Book Review, Non-Indian authors

Thanks for the Memories

Sometimes we need all the glue we can get, just to hold ourselves together. thanks-for-the-memories-book-cover

My love for books, unlike my love for words, is not a selfless one. I invest time in a book hoping to get something in return. I expect a book to keep me good company; it can make me happy, sad or happy-sad, it can make me contemplate or melancholic, it can even make me angry. That’s my deal with books. So if a couple of chapters into the book, if it doesn’t engage me I break up with it. And then I might never go back to the book or even the author, for that matter. Such has been my relationship with Cecelia Ahern and P.S. I love you. And, more than 5 years hence, quite skeptically I picked a copy of Thanks for the Memories by Cecelia Ahern from a coffee-shop book shelf. I’d had a long and tiring day, and was looking for a book to keep me company while I finished my cup of hot chocolate, and wham- magic happens! (P.S. I carefully sneaked the copy so I could finish reading it. P.P.S. It will be sneaked back to the shelf by the time this post is up.)

This story is about two people, their lives and how it connects in the most unexpected and bizarre way. Joyce Conway has just had an accident which resulted in a miscarriage of her pregnancy and her marriage. In her moment of grief she can no longer imagine holding on to her love-less marriage with Conner. Justin Hitchcock, an American academician in historic architecture, is in Dublin to deliver a lecture when he’s talked into donating blood for the very first time in his life. A  divorcee who just moved to London to be near his daughter-the only true love in his life, Justin is just beginning to get his life back on track after the end of his marriage. In a twist of destiny, Justin’s life collides and entangles with Joyce, who herself is struggling to make purpose of her life after her tragedy.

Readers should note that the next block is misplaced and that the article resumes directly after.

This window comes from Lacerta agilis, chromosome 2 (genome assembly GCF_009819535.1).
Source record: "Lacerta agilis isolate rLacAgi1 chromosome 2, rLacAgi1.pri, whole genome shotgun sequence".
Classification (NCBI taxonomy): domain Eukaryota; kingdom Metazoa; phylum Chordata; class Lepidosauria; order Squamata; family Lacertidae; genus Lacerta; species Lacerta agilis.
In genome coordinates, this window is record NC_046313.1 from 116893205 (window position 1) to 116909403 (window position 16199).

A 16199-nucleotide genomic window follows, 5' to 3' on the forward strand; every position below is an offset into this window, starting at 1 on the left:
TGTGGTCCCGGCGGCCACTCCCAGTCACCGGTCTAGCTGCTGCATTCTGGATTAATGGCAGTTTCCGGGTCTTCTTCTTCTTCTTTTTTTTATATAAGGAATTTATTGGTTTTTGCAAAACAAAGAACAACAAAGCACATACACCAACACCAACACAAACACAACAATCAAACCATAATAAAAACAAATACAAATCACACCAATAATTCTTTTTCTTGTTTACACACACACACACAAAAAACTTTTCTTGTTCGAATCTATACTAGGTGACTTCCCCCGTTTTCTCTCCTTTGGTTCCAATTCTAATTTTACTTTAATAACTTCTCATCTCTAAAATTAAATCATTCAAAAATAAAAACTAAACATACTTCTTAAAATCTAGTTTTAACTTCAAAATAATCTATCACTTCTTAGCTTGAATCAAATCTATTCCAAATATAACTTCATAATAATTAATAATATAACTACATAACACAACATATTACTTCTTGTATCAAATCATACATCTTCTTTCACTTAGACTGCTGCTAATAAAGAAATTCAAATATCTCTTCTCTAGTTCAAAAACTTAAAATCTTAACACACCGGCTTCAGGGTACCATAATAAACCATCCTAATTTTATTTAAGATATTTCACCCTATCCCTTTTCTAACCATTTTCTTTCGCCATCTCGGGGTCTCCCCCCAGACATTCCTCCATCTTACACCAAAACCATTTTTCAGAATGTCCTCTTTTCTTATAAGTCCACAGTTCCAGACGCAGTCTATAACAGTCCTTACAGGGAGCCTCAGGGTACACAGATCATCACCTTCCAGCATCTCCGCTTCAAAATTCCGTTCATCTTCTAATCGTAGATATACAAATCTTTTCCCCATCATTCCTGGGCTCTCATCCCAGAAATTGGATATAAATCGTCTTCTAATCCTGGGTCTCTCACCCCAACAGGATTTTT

Cecelia Ahern Weekend cover
Cecelia Ahern (Image courtesy: http://www.independent.ie)

Cecelia Ahern, in her masterstroke, introduces us to the protagonist, Joyce Conway, at her lowest; I felt her pain, her agony and her struggle to remain sane speak to me through the pages. But, even though my heart went out to Joyce in her sorrow and cried out of joy in her celebrations, she wasn’t my favorite character in the story; neither is Justin Hitchcock nearly as adorable. My favorites are Joyce’s dad, Mr. Conway and Justin’s daughter, Bea. They light up the story peppering it with their love and innocence. Conway reminded me of my mother in her innocence, childishness and stubborn resolve. Possibly like every parent, Conway looks out for his daughter and trusts her decisions unquestioningly. While at it he will possibly also put them in trouble with his innocent, yet mischievous ways.  Bea on the other hand could well have been the parent between Justin and her. She is an understanding and caring young woman who loves her dad unconditionally. Although you would find the novel in the romance genre, make no presumptions as to who the most romantic and lovable couple in the story are, as no couple in the entire story is as cute as Conway and Gracie- you really need to read the story to find out why.

 

As to whether I will read more of Cecelia Ahern’s books? I will. I believe there are writers who write for the love of the language and then there are writers who write for the love of the emotions. I believe Cecelia Ahern is of the latter brand of writers. Her writing is more visual than verbal. She paints you a picture of the emotions at play in the air than what meets the eye; you might experience more from her writing than even if you were physically present there. So, yes, I’m looking forward to another beautifully writing story that she may have to tell.

ISBN: 978 0 00 731130 9

HarperCollinsPublishers

Cecelia Ahern

2008

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